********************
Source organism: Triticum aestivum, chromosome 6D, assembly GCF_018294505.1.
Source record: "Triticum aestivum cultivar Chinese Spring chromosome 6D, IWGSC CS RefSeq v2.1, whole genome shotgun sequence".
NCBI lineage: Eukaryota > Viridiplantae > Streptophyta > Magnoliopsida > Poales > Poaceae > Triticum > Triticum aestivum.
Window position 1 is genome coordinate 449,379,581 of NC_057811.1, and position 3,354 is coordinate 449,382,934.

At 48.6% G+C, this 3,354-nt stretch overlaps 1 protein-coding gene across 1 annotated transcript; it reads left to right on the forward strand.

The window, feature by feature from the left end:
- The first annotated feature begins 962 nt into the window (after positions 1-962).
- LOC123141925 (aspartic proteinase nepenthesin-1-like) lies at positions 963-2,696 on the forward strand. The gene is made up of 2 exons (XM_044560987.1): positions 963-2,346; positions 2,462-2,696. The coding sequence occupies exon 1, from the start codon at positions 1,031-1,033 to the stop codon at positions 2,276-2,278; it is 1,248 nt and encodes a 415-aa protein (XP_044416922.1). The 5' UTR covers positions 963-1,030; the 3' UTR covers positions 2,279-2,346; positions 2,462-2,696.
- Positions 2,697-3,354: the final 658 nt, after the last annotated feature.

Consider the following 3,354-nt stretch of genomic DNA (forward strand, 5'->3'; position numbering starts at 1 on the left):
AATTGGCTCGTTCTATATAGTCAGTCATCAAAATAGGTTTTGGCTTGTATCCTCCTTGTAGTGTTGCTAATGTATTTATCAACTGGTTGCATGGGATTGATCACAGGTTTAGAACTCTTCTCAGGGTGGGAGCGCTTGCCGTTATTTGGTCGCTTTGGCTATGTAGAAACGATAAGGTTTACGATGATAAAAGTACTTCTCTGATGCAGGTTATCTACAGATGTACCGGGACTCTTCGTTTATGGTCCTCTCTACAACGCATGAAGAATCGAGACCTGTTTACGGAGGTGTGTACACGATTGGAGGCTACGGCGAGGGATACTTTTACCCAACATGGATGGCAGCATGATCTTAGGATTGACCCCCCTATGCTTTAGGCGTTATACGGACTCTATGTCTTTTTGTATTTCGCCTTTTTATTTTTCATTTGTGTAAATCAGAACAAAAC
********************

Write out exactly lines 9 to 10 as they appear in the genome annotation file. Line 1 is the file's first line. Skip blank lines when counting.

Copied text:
- Positions 2,697-3,354: the final 658 nt, after the last annotated feature.

Consider the following 3,354-nt stretch of genomic DNA (forward strand, 5'->3'; position numbering starts at 1 on the left):